Nobuyuki Shigetoh, Hiroshi Nakayama, Jinsei Miyazaki, Tadayasu Mitsumata, “Labelling colors for detecting cocaine or methamphetamine, method of preparing the same and detector for cocaine or methamphetamine.” U.S. Patent US5571727, issued October, 1981.

US5571727
General Reference
  1. Siegel RK, Elsohly MA, Plowman T, Rury PM, Jones RT: Cocaine in herbal tea. JAMA. 1986 Jan 3;255(1):40. Pubmed
  2. Volkow ND, Wang GJ, Fischman MW, Foltin R, Fowler JS, Franceschi D, Franceschi M, Logan J, Gatley SJ, Wong C, Ding YS, Hitzemann R, Pappas N: Effects of route of administration on cocaine induced dopamine transporter blockade in the human brain. Life Sci. 2000 Aug 11;67(12):1507-15. Pubmed
  3. Dimitrijevic N, Dzitoyeva S, Manev H: An automated assay of the behavioral effects of cocaine injections in adult Drosophila. J Neurosci Methods. 2004 Aug 30;137(2):181-4. Pubmed
  4. Uz T, Akhisaroglu M, Ahmed R, Manev H: The pineal gland is critical for circadian Period1 expression in the striatum and for circadian cocaine sensitization in mice. Neuropsychopharmacology. 2003 Dec;28(12):2117-23. Pubmed
  5. McClung CA, Sidiropoulou K, Vitaterna M, Takahashi JS, White FJ, Cooper DC, Nestler EJ: Regulation of dopaminergic transmission and cocaine reward by the Clock gene. Proc Natl Acad Sci U S A. 2005 Jun 28;102(26):9377-81. Epub 2005 Jun 20. Pubmed
External Links
ResourceLink
KEGG DrugD00110
KEGG CompoundC01416
BindingDB50006232
ChEBI27958
ChEMBLCHEMBL120901
Therapeutic Targets DatabaseDAP000834
PharmGKBPA449072
IUPHAR2286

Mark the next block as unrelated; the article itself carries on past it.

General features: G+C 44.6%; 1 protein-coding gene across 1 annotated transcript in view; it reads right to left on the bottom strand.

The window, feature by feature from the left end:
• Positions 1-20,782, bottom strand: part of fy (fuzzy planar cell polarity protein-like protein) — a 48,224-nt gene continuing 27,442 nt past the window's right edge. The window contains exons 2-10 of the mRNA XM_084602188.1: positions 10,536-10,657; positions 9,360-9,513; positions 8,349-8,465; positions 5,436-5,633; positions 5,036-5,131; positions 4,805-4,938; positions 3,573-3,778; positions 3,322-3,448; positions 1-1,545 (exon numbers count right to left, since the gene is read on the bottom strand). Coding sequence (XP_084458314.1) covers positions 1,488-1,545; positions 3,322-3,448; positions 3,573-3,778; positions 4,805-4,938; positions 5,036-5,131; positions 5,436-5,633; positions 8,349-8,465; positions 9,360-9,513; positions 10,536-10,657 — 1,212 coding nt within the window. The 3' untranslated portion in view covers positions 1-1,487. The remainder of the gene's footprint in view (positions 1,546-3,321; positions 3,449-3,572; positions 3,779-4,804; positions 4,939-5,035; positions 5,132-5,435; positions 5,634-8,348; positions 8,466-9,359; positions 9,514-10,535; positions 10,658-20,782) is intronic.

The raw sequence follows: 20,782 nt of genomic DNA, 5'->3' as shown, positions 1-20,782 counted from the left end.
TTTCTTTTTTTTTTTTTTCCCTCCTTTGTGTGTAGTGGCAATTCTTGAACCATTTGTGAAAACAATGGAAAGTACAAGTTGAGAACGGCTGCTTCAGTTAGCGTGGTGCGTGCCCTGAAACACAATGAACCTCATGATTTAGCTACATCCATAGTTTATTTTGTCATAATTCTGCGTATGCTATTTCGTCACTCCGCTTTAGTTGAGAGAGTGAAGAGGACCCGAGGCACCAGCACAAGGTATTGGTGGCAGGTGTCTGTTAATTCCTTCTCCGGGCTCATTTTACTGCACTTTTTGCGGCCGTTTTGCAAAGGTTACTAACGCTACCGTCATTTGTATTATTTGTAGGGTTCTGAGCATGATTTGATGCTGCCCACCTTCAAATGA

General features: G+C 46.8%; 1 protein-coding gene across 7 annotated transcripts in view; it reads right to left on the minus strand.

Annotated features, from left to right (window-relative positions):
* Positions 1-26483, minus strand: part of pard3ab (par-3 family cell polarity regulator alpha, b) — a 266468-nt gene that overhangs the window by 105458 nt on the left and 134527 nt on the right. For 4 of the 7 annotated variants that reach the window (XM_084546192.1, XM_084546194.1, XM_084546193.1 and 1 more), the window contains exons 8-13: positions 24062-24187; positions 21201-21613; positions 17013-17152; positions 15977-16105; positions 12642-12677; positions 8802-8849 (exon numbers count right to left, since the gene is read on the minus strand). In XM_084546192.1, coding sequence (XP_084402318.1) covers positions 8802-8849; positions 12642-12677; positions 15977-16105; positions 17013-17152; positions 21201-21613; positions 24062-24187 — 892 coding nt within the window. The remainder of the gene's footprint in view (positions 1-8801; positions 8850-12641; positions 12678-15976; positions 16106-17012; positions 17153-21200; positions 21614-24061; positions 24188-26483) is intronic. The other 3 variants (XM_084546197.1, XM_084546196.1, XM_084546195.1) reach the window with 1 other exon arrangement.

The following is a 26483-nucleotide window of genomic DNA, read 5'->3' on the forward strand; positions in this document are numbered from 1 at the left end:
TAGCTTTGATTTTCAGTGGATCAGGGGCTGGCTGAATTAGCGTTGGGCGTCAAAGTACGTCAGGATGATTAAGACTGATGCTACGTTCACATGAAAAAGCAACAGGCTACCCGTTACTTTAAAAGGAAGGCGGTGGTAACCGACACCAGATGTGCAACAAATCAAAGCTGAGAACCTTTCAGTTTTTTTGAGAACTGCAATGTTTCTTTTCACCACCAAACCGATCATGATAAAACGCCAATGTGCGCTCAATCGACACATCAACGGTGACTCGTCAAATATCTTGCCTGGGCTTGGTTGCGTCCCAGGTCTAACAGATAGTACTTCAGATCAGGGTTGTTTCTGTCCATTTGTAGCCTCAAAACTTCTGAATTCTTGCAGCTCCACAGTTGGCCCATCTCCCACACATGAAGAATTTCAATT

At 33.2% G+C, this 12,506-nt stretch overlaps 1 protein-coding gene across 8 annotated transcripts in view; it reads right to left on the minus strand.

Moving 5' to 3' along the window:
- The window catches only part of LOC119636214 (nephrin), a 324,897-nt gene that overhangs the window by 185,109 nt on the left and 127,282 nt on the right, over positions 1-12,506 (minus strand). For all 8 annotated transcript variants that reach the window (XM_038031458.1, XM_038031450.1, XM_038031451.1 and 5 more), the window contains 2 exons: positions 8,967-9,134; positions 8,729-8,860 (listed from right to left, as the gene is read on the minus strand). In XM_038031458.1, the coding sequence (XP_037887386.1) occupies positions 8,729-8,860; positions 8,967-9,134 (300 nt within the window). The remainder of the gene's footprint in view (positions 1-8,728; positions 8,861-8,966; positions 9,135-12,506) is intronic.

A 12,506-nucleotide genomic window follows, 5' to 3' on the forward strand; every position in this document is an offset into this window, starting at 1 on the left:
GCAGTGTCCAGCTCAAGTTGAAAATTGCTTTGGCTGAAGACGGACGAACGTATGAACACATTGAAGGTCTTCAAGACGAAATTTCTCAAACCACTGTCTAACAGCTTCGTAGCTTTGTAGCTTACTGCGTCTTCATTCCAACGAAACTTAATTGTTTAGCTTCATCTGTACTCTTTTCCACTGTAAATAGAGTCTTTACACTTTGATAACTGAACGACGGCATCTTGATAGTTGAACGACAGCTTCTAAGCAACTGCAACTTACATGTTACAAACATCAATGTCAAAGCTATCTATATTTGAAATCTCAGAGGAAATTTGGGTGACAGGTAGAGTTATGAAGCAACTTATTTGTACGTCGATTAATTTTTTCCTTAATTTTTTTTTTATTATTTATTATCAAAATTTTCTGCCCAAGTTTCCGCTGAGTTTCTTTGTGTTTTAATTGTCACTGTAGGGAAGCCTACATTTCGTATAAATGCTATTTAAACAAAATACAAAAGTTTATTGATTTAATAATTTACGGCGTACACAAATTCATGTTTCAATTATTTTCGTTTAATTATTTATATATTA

Guide to Pharmacology2286
Drug Product Database2006308
RxListhttp://www.rxlist.com/cgi/generic/cocaine.htm
Drugs.comhttp://www.drugs.com/cons/cocaine-hydrochloride-topical.html
WikipediaCocaine
ATC CodesN01BC01R02AD03S01HA01S02DA02
AHFS Codes
  • 52:16.00
PDB EntriesNot Available
FDA labelNot Available
MSDSshow(104 KB)
Interactions
Drug Interactions
Drug
AtomoxetineCYP2D6 Inhibitors (Strong) such as cocaine may increase the serum concentration of atomoxetine. Initiate atomoxetine at a reduced dose (patients up to 70kg: 0.5mg/kg/day; patients 70kg or more: 40mg/day) in patients receiving a strong CYP2D6 inhibitor. The dose should only be increased to usual doses if symptoms fail to improve after 4 weeks. Patients established on atomoxetine therapy may require dosage reductions and should be monitored for increased levels/adverse effects with initiation/dose increase of a strong CYP2D6 inhibitor.
DisulfiramIncreases the cardiac toxicity of cocaine
IloperidoneCYP2D6 Inhibitors (Strong) such as cocaine may increase serum concentrations of the active metabolite(s) of Iloperidone. Specifically, concentrations of the metabolite P88 may be increased. CYP2D6 Inhibitors (Strong) may decrease serum concentrations of the active metabolite(s) of Iloperidone. Specifically, concentrations of the metabolite P95 may be decreased. CYP2D6 Inhibitors (Strong) may increase the serum concentration of Iloperidone. Reduce iloperidone dose by half when administered with a strong CYP2D6 inhibitor.
IobenguaneSympathomimetic that increase chances of producing a false negative imaging result
TamoxifenCocaine may decrease the therapeutic effect of Tamoxifen by decreasing the production of active metabolites. Concomitant therapy should be avoided.